It’s a shame Ansel Adams isn’t alive to be the test case.
If the famed photographer of all that is Yosemite and the High Sierra wanted to photograph a national forest wilderness – say, for instance, the Ansel Adams Wilderness – would he need to pay the U.S. Forest Service for a permit to do so?
After all, Adams was a commercial photographer.
A temporary Forest Service directive established four years ago and set to become permanent next month would have enabled a ranger to make the call as to whether Adams’ brand of artwork had news value to the general public or was merely a moneymaker for a man who made his money photographing the high country. But wait – there’s more. They planned to charge the news media for permits, too, threatening fines for reporters who didn’t pony up.
Or is that what they meant? The directive is so vague and left to interpretation that some Forest Service officials felt empowered to grill an Idaho public TV station that wanted to film a segment on the 50-year anniversary of the Wilderness Act of 1964.
“It was a bit of an arduous process, and there were a lot of questions about what was the nature of the program, where we were going,” the station manager told The Associated Press.
Consequently, the directive triggered a firestorm in the very media it sought to control, and with other First Amendment watchdogs. Would forest officials have the power to issue permits only to those who promised to write glowing stories about the wilderness or the Forest Service itself? And was the government itself creating a pay-to-play system to report on public lands?
Thursday, Forest Service Chief Tom Tidwell issued a news release to clarify the directive and the agency’s intentions, and extended the public comment period until Dec. 3.
“The U.S. Forest Service remains committed to the First Amendment,” Tidwell said in the release. “To be clear, provisions in the draft directive do not apply to news gathering or activities.”
Now, maybe. But that wasn’t the case in recent weeks, when Forest Service representatives, including acting Wilderness Director Liz Close, were interviewed by the Portland Oregonian and media outlets. The fee, one agency spokesman said, could be as much as $1,500, with fines of up to $1,000 for reporters caught shooting pictures or video without a permit.
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Tidwell said the $1,500 fee figure was erroneous, which would suggest the directive as written was too vague for his own spokespeople to understand and explain. The actual fees, he said, would range from $30 to $800 depending upon the scope of the operation.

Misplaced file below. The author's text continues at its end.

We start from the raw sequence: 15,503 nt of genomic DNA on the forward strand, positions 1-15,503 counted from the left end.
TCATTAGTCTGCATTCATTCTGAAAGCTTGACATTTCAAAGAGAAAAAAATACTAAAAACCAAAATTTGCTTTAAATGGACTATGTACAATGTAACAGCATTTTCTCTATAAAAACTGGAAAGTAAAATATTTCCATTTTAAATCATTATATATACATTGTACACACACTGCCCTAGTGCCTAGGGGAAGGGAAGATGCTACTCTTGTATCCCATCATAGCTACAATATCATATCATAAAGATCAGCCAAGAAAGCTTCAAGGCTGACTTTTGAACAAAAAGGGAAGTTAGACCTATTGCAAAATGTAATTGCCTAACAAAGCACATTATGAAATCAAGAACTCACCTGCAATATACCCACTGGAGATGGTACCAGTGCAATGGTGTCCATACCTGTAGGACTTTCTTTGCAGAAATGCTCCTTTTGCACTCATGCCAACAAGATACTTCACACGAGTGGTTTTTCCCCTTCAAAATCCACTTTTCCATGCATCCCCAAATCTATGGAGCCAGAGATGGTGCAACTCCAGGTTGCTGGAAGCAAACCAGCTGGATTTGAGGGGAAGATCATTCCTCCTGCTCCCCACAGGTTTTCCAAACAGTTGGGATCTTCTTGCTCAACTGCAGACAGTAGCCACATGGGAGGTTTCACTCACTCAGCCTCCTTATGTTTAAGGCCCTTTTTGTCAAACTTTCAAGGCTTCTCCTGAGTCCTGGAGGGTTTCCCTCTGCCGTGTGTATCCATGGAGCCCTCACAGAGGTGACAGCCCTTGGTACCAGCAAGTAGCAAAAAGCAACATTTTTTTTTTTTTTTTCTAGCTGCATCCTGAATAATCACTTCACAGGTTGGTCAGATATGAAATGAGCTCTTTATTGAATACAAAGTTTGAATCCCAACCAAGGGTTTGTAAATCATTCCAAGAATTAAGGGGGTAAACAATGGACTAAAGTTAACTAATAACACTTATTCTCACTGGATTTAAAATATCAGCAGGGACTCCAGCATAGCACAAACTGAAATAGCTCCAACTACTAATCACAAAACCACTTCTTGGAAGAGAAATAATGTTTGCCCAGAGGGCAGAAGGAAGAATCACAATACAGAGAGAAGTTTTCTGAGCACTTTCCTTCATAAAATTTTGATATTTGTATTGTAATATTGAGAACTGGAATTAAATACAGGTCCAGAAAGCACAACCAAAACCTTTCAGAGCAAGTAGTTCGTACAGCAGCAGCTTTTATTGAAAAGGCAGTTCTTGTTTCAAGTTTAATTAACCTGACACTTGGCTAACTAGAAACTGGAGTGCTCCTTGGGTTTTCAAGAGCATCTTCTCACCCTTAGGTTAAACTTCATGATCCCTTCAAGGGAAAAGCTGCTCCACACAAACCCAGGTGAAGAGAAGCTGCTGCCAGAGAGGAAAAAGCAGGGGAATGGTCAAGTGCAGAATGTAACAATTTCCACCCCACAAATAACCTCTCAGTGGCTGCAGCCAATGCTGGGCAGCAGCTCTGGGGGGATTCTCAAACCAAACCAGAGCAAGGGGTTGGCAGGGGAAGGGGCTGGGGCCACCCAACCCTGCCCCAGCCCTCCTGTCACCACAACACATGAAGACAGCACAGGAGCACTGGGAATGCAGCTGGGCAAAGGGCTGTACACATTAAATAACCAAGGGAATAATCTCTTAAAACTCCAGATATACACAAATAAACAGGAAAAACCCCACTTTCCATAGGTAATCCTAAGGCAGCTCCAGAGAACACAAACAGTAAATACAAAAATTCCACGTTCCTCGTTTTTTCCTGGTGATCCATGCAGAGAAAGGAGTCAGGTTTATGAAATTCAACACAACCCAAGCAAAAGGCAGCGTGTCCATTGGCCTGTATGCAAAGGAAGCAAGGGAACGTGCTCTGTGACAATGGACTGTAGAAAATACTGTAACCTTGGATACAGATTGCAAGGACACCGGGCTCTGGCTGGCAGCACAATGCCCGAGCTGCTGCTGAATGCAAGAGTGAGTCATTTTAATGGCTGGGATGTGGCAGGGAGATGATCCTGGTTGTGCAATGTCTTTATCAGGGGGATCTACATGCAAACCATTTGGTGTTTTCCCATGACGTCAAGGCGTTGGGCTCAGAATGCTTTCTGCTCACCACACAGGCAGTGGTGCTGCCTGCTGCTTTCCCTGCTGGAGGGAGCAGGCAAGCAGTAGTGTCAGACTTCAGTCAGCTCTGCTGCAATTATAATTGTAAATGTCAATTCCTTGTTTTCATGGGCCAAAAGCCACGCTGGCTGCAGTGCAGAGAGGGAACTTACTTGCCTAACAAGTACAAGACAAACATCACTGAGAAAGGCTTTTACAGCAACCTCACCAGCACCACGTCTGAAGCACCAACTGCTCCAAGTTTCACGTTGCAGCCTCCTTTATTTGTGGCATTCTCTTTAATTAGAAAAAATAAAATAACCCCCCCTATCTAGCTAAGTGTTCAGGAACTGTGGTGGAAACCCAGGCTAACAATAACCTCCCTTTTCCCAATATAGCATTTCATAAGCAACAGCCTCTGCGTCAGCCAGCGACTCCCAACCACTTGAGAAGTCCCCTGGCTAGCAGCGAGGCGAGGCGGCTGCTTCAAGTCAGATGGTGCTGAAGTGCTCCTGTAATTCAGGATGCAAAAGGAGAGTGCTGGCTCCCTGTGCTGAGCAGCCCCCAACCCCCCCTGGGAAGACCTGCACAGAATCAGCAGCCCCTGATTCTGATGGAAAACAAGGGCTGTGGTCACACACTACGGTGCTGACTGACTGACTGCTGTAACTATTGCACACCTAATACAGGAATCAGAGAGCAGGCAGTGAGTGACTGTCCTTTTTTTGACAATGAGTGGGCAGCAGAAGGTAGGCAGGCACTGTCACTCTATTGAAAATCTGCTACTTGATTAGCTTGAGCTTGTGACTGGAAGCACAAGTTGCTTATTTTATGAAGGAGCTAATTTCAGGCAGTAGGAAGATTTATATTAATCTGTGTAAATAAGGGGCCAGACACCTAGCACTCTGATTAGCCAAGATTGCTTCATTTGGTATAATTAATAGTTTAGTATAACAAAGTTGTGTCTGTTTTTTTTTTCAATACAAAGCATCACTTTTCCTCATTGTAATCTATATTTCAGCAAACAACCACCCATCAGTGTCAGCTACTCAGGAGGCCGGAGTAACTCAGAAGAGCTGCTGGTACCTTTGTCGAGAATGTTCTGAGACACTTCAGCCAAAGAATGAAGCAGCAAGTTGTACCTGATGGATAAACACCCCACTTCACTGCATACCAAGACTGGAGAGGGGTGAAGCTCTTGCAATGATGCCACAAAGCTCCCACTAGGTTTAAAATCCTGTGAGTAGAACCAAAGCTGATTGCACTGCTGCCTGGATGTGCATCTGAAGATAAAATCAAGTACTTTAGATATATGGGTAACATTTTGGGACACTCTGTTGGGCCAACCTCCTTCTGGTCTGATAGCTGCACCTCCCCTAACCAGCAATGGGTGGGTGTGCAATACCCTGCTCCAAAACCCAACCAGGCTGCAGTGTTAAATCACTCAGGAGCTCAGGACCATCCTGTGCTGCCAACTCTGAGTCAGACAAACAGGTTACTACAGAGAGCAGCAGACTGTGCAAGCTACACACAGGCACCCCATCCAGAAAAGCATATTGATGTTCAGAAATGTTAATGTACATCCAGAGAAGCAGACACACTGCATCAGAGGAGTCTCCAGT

The sudden backtracking doesn’t impress Rep. Tom McClintock, R-Elk Grove, whose district includes the Stanislaus National Forest and its Emigrant Wilderness, along with the Eldorado and Sierra national forests.
He said the Forest Service operates within a “culture of exclusion,” citing areas of the Rim fire still closed a year after they burned. McClintock said he spoke with crews on the King fire who are frustrated because poorly maintained forest roads made fighting the blaze far more difficult. Indeed, some roads that once provided access to the forests and the wilderness trailheads are either closed or have deteriorated to the point where only four-wheel-drive vehicles can navigate them.
“They are arbitrarily inhibiting use of the public lands,” McClintock said.
The wilderness directive might drive Congress to look into the Forest Service, its management and its mindset, he said. “I wouldn’t be surprised if we had hearings in the Public Lands Committee in the next session.”
The concept of charging fees to film or shoot advertisements on public lands is nothing new. Both the Forest Service and the National Park Service have been making filmmakers pay for years. The Park Service charged Ken Burns fees to film his series on – of all things – the national parks that aired last year on PBS in 2010 and also is sold on DVD. It charged the company that filmed “Maverick,” starring Mel Gibson and Jodie Foster, even though there was no mention of Yosemite in the movie – just footage showing some of the park’s more distinguishable features.
Yosemite spokesman Scott Gediman said he has no intention of restricting the news media nor distinguishing between breaking news, columns and opinion or features.
The Forest Service also has charged fees for commercial uses. The Wilderness Act prohibits use of motor vehicles and equipment such as chain saws, generators, bicycles and whatnot in an attempt to keep these pristine areas unencumbered by mankind and gadgetry.
Other than outdoors writers, though, reporters rarely venture into these areas unless, like me, they’re on vacation. In recent years, I’ve written about the Emigrant Wilderness, its check dams, a historic cabin, and snow and weather conditions as they pertain to the drought, and I took photographs every time.
Earlier this week, I could have been facing a $1,000 fine if caught doing so without a permit come Nov. 3. Now, no big deal, officials say. We didn’t mean you or your ilk.
The issue centers completely on a government agency on the cusp – whether by design or poor language skills – of giving itself the power to control the media, restrict First Amendment rights and play God when it comes to determining what constitutes news vs. pure commercial enterprise.
Which brings us back to Ansel Adams. How would an iconic professional photographer with a wilderness named in his honor rate?
“If he’s providing beautiful images to better inform the public, we consider that news,” Forest Service spokesman Larry Chambers said.
Whew! Glad to see he would meet the new old standards.